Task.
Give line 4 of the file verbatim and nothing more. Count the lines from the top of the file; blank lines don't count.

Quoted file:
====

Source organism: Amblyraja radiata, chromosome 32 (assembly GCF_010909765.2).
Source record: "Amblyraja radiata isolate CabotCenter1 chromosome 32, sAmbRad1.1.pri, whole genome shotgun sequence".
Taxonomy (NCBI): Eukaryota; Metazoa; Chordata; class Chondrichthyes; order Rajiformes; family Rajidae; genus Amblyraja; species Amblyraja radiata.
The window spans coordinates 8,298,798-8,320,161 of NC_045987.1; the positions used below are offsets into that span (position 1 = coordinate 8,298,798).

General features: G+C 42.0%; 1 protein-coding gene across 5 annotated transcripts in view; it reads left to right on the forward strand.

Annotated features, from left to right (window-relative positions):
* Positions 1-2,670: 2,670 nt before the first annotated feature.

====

The window spans coordinates 8,298,798-8,320,161 of NC_045987.1; the positions used below are offsets into that span (position 1 = coordinate 8,298,798).